Projects/ Fragments of Migration
Fragments of Migration
About identity, collective memory and history of the Chinese in Indonesia
'My current work has a substantial relation to identity, and specifically the collective memory and history of the Chinese in Indonesia. This time my interest is in the position of the individual as a person, and as an object of law.'
At first glance, the photo ID archives are records of self-expression, of individual human beings with distinct physical traits, choice in clothing and even in background of the photograph itself. It shows the individual's personae in a social and cultural context, and in them we also find a variety of languages: Dutch, Chinese, Indonesian in the Van Ophuijsen ortography to the renewed spelling system (EYD), typography, stamps, et cetera, that expand on who the person was.
Meanwhile, ID papers also show the journey of identity and history as an object of law. Although the records look similar, they differ fundamentally from one another. On the one hand, while the individual seems to be free to express him- or herself, this perceived freedom is very much bound by regulations and law. Surely, freedom may exist and may be applicable, though as long as it is within the strict corridor of laws that are decided by the particular ruling regime at that particular period in time.
For migrants, such as the Chinese in Indonesia, the Identity Card becomes a particularly important object. The 'Identity Card' becomes decisive in almost every aspect of life, such as trade, education, rights and obligations as a migrant, citizenship status, etcetera. Stamps or chops furthermore, show which government of the era - either the Dutch colonial or the Indonesian government - issued the ID cards. Thus the stamp is also an insignia of power over a geographical area where the individual in question lived. 'For me this is a type of social, political, and also cultural trait related to territory, as well as a historical trait for the Chinese community in Indonesia.'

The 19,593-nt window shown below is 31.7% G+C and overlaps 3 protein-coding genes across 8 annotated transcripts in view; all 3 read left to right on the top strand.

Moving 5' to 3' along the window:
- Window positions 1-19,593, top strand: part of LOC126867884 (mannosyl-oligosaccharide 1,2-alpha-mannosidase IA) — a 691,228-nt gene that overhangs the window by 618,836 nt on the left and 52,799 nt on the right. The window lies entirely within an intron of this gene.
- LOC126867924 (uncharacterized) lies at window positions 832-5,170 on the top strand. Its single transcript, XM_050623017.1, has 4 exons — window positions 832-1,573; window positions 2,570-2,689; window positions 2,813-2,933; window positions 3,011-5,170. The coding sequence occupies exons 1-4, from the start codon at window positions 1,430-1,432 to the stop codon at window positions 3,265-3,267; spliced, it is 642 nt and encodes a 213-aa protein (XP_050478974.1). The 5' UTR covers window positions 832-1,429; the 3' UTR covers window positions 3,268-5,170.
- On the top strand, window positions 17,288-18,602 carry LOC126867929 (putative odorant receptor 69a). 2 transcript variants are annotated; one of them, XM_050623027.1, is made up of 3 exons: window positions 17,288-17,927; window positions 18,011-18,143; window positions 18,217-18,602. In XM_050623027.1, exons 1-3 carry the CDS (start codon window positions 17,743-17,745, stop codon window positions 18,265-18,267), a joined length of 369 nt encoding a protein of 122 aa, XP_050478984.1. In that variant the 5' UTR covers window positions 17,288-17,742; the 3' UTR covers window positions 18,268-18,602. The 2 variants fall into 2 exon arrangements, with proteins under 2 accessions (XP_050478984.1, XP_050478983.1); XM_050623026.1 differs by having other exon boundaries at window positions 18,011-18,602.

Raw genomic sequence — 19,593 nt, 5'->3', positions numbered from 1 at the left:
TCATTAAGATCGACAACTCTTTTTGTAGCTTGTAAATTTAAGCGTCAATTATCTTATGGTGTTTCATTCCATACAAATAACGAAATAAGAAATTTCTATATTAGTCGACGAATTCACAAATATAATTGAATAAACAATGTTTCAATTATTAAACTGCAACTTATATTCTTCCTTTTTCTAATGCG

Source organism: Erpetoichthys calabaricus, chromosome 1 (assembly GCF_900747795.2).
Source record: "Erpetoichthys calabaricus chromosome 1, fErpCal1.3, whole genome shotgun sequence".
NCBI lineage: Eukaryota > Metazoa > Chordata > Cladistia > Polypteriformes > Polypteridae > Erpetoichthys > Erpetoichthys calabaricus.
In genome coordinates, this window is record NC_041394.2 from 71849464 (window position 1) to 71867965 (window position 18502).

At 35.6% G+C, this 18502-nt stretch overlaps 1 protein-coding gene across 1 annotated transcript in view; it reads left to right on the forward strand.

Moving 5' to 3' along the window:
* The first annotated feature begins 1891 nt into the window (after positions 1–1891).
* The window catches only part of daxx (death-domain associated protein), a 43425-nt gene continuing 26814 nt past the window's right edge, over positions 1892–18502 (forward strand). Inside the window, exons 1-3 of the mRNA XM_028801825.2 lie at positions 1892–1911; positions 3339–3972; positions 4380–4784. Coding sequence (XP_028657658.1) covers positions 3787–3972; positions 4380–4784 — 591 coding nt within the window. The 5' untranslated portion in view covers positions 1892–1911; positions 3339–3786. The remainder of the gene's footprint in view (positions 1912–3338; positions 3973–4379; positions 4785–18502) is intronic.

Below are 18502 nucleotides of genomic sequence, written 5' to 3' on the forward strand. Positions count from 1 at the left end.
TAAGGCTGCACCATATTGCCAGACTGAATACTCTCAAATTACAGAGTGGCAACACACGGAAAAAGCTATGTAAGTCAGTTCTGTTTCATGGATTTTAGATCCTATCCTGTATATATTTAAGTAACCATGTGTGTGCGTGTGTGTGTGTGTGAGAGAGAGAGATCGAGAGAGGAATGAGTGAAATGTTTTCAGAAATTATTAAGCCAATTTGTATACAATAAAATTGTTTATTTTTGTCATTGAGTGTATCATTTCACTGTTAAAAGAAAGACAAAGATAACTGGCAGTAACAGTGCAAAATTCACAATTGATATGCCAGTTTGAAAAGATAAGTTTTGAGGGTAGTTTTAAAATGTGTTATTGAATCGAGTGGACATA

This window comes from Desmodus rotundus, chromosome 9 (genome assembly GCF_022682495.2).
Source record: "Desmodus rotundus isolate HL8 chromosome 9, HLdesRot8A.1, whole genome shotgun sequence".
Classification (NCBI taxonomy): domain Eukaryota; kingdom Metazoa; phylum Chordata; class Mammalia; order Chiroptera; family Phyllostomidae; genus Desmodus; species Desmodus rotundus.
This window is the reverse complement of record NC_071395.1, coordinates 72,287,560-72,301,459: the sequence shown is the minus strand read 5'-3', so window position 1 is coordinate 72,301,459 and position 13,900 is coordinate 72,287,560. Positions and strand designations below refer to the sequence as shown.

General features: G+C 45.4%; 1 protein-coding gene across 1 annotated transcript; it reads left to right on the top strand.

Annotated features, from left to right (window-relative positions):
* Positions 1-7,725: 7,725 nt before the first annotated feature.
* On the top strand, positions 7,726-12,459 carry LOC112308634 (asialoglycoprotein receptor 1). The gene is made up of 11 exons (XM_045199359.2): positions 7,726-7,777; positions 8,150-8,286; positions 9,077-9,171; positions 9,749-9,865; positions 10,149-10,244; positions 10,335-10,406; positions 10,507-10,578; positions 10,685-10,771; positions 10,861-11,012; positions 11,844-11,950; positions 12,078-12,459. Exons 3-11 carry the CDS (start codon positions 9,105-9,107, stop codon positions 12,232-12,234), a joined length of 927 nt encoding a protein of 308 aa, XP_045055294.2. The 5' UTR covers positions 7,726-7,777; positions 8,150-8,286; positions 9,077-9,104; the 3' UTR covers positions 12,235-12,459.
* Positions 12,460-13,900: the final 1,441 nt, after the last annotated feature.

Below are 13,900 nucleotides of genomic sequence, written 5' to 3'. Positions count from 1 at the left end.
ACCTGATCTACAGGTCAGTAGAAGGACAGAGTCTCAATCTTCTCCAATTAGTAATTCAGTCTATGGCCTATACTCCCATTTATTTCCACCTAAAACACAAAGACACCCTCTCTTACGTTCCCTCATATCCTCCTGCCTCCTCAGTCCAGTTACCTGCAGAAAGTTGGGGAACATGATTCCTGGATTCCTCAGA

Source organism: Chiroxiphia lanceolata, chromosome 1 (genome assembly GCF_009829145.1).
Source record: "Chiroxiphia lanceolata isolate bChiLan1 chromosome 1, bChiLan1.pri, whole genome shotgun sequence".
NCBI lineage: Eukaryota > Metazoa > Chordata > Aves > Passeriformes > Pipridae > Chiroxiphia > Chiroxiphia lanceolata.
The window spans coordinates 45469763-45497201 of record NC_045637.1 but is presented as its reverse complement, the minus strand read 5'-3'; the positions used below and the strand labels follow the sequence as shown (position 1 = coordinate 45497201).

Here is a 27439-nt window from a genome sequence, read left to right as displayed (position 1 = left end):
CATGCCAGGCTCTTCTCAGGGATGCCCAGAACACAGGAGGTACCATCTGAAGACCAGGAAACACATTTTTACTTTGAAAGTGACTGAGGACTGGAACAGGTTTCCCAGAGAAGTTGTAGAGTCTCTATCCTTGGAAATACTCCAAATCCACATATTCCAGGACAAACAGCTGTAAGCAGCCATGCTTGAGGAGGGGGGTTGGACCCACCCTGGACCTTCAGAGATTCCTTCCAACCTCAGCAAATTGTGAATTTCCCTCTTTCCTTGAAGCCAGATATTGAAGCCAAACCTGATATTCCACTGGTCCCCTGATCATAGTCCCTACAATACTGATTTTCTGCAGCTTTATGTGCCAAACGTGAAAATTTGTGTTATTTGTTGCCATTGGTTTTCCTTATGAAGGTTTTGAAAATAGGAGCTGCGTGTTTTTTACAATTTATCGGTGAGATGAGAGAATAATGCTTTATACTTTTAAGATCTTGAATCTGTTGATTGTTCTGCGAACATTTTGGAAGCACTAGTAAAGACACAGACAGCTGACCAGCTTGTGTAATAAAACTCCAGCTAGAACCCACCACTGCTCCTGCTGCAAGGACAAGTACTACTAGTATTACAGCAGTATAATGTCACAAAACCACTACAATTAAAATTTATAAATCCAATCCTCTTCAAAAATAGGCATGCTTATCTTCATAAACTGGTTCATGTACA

The lives of these members of the community also depend on - and are decided by - regulations connected to their citizenship status, and refer to the political, social and economic interests of the rulers. Here again, the position as a human being is not only related to cultural and social interaction, but also to the limitation of activities as regulated by the law. Stamps or chops are the insignias of power over a territory populated by a heterogeneous community of which a specific group is singled out and obligated to fulfill complicated regulations, which is clear evidence of a discriminative political journey.
While the waves of migration from the greater Asian continent to the Indonesian archipelago had happened throughout different generations, some policies imposed by the Dutch Indie colonial government at least since the 19th century had institutionalized the status of ‘indigenous’ and ‘non-indigenous’ people in Indonesia. Following the enactment of Wijkenstelsel –which resulted in the relocation of Chinese community’s residential areas in big cities in Java– the Dutch Indie government issued the Passenstelsel (1816) that required the Chinese Indonesians to bring along a legal card pass whenever they would travel out of the region.
FX Harsono’s long-standing interest on the history of Chinese Indonesian people in Indonesia has created interesting intersections with the idea of ‘home’ as the main concept of this whole exhibition. Through his research, Harsono attempts to investigate how the colonial immigration systems in the past have played a crucial role in the shaping of the Chinese Indonesian identity. Using some rare colonial archives, he creates a series of work comprising digital print, video and an interactive installation, which urge the audience to reflect on how the notions of ‘residence’ and ‘citizenship’ are actually created to control, and at the same time, to regulate the different ways people perceive and express themselves.